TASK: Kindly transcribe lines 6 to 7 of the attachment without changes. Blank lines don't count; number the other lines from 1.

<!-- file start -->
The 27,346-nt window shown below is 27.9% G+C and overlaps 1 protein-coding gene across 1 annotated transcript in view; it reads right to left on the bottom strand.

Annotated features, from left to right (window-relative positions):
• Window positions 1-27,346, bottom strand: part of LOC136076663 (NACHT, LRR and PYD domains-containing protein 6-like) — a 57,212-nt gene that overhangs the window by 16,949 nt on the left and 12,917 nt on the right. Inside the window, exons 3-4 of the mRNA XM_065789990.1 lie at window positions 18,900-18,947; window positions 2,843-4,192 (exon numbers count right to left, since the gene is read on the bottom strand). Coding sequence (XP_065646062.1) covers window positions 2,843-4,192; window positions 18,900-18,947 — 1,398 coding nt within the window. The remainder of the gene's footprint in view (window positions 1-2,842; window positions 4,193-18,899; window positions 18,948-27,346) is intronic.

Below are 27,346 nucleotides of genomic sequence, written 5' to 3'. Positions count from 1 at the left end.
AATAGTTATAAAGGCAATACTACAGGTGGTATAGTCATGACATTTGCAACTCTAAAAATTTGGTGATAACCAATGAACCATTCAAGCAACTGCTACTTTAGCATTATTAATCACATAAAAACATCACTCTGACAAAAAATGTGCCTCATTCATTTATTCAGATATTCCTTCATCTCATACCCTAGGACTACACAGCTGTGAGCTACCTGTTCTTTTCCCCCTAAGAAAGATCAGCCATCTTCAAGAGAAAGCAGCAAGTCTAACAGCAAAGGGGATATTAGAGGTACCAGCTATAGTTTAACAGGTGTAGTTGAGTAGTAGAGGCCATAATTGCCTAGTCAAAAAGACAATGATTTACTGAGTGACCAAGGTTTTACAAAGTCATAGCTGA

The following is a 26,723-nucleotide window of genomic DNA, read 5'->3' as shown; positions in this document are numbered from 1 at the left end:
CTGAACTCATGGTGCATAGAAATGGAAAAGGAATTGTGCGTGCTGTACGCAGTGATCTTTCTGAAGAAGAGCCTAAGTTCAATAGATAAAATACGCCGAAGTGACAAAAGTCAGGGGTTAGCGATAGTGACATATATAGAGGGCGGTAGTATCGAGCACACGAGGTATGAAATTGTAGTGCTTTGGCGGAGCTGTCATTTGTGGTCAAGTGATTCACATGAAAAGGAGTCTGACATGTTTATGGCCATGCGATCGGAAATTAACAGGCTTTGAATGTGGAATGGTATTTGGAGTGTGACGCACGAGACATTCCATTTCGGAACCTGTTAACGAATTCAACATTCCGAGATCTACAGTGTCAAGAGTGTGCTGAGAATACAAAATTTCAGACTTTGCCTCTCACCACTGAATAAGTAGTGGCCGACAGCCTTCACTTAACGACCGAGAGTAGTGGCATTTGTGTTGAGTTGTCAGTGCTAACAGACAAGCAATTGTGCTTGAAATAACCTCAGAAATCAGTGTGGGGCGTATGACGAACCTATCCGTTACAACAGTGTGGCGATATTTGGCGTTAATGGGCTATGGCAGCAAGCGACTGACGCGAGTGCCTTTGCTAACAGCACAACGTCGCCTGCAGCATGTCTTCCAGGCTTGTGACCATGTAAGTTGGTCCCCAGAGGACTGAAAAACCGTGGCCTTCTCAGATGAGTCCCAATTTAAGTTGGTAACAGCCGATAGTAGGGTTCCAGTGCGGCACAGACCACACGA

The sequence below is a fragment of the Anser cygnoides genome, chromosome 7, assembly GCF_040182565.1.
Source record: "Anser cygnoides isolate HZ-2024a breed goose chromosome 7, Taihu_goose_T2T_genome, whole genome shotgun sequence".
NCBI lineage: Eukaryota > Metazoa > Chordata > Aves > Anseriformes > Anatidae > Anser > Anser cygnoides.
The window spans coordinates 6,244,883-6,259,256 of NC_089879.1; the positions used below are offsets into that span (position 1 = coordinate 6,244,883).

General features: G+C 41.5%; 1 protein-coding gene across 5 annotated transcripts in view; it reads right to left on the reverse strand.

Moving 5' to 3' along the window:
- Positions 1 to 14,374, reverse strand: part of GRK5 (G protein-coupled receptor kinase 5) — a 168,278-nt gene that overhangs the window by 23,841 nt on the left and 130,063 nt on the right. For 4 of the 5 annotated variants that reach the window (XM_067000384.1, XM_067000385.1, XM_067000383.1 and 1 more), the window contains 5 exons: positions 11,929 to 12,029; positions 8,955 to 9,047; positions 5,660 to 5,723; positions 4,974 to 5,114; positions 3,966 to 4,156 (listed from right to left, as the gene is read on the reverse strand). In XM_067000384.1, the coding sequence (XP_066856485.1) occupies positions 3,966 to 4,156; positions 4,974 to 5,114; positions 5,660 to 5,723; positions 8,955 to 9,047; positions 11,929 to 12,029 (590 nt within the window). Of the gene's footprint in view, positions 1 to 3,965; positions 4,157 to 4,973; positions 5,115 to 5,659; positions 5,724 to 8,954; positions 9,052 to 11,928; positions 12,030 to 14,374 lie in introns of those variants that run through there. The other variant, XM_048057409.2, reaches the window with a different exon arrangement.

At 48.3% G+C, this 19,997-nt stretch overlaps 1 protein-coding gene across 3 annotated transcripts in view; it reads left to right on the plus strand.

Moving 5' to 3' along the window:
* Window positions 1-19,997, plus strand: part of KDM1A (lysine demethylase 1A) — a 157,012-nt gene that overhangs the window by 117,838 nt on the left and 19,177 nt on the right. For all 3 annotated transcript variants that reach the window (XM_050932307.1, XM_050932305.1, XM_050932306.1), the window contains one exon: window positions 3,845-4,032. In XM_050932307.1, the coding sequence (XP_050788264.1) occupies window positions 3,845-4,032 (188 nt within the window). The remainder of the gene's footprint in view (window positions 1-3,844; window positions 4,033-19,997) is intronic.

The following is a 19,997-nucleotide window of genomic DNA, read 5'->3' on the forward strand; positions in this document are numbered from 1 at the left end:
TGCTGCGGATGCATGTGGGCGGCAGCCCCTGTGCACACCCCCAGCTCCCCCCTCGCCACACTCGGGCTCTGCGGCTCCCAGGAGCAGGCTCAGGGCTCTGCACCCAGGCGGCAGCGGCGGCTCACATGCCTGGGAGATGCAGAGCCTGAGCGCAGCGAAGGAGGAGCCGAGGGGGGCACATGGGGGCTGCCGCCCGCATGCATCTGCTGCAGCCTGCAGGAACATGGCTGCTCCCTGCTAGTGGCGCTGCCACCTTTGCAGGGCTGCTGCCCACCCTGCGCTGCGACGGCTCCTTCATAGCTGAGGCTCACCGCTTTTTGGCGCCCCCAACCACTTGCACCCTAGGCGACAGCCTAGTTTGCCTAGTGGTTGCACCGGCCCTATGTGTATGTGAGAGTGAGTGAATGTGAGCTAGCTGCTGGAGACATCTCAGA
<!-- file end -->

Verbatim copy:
The following is a 26,723-nucleotide window of genomic DNA, read 5'->3' as shown; positions in this document are numbered from 1 at the left end:
CTGAACTCATGGTGCATAGAAATGGAAAAGGAATTGTGCGTGCTGTACGCAGTGATCTTTCTGAAGAAGAGCCTAAGTTCAATAGATAAAATACGCCGAAGTGACAAAAGTCAGGGGTTAGCGATAGTGACATATATAGAGGGCGGTAGTATCGAGCACACGAGGTATGAAATTGTAGTGCTTTGGCGGAGCTGTCATTTGTGGTCAAGTGATTCACATGAAAAGGAGTCTGACATGTTTATGGCCATGCGATCGGAAATTAACAGGCTTTGAATGTGGAATGGTATTTGGAGTGTGACGCACGAGACATTCCATTTCGGAACCTGTTAACGAATTCAACATTCCGAGATCTACAGTGTCAAGAGTGTGCTGAGAATACAAAATTTCAGACTTTGCCTCTCACCACTGAATAAGTAGTGGCCGACAGCCTTCACTTAACGACCGAGAGTAGTGGCATTTGTGTTGAGTTGTCAGTGCTAACAGACAAGCAATTGTGCTTGAAATAACCTCAGAAATCAGTGTGGGGCGTATGACGAACCTATCCGTTACAACAGTGTGGCGATATTTGGCGTTAATGGGCTATGGCAGCAAGCGACTGACGCGAGTGCCTTTGCTAACAGCACAACGTCGCCTGCAGCATGTCTTCCAGGCTTGTGACCATGTAAGTTGGTCCCCAGAGGACTGAAAAACCGTGGCCTTCTCAGATGAGTCCCAATTTAAGTTGGTAACAGCCGATAGTAGGGTTCCAGTGCGGCACAGACCACACGA